• Can take a good deal of time to master this technique.
  • The effectiveness of this method varies depending on the conditions.

Going Old School: Start a Campfire With the Bow Drill Method

bow and drill to start a campfire

YouTube Screenshot – Rated Red

If you’re truly adventurous, the bow drill method offers a primitive and challenging way to start a campfire. This method – while very effective if you can master it – requires a lot of work. But, despite the sweat equity you have to put in, this is still one of the most effective ways to start a campfire.

Materials Needed:

  • Bow drill kit (bow, spindle, hearth board, handhold)
  • Tinder bundle
  • Kindling
  • Firewood

Whether you’ve tried the bow drill method or not, the video above by Rated Red is a great watch. Learn the steps to starting a fire with a bow drill, or relearn them if it’s been a while!

Steps:

  1. Assemble Your Bow Drill Kit: Ensure all components are ready.
  2. Position the Hearth Board and Spindle: Place the hearth board on the ground and position the spindle in the notch.
  3. Use the Bow: Rapidly spin the spindle with the bow to create friction.
  4. Form an Ember: As an ember forms in the notch, transfer it to the tinder bundle.
  5. Ignite the Tinder: Blow gently on the ember in the tinder bundle to ignite it.
  6. Build Your Fire: Place the burning tinder into your kindling setup and build your fire.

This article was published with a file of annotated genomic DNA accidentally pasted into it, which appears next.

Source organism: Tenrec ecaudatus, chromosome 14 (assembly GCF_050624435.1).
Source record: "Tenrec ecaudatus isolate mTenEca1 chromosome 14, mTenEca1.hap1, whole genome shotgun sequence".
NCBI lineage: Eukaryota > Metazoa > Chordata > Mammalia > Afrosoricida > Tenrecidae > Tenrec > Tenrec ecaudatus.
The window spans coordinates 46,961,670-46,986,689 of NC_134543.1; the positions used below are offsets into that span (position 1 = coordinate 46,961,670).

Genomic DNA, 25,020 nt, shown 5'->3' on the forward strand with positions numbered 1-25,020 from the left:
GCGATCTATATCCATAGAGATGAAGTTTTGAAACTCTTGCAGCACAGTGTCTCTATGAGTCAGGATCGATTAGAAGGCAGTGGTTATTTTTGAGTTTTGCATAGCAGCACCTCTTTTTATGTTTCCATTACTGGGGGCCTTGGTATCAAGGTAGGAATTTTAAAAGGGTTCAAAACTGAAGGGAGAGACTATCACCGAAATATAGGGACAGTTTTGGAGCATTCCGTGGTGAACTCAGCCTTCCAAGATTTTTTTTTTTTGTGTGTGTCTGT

nice campfire on a rocky beach

Photo by N.A.P Creative via Shutterstock

Pros:

  • Rewarding method of starting a fire.
  • No need for modern tools or materials.
  • Cheap – you can gather materials in the area around you.

Cons:

  • Physically demanding and requires practice.
  • Takes longer to achieve a fire.

Safety is Paramount When Starting a Campfire

fire safety

Photo by Soloviova Liudmyla via Shutterstock

Knowing how to start a campfire is a critical skill for anyone, whether you’re a casual camper or a die-hard outdoor enthusiast. And no matter which of these methods you use to get your fire going, it’s paramount to start a campfire with safety in mind. Use the following tips to ensure your safety and the safety of others:

  • Choose a Safe Location and Use a Fire Ring: Select a spot away from tents and flammable materials, and use established fire rings or pits if available.
  • Keep Water and Extinguishing Tools Nearby: Always have a bucket of water, a shovel, or a fire extinguisher on hand to quickly put out the fire if needed.
  • Build and Maintain Small Fires: Keep fires small and manageable, and never leave the fire unattended.
  • Extinguish Properly: Completely extinguish the fire by dousing it with water, stirring the ashes, and ensuring it’s cold to the touch before leaving.
  • Follow Local Regulations and Supervise: Adhere to local fire regulations and always supervise children and pets around the fire.

Using these common-sense fire safety tips, along with one of the campfire-building methods discussed above, allows you to enjoy the benefits of a fantastic fire while maintaining everyone’s safety. It’s the best of both worlds!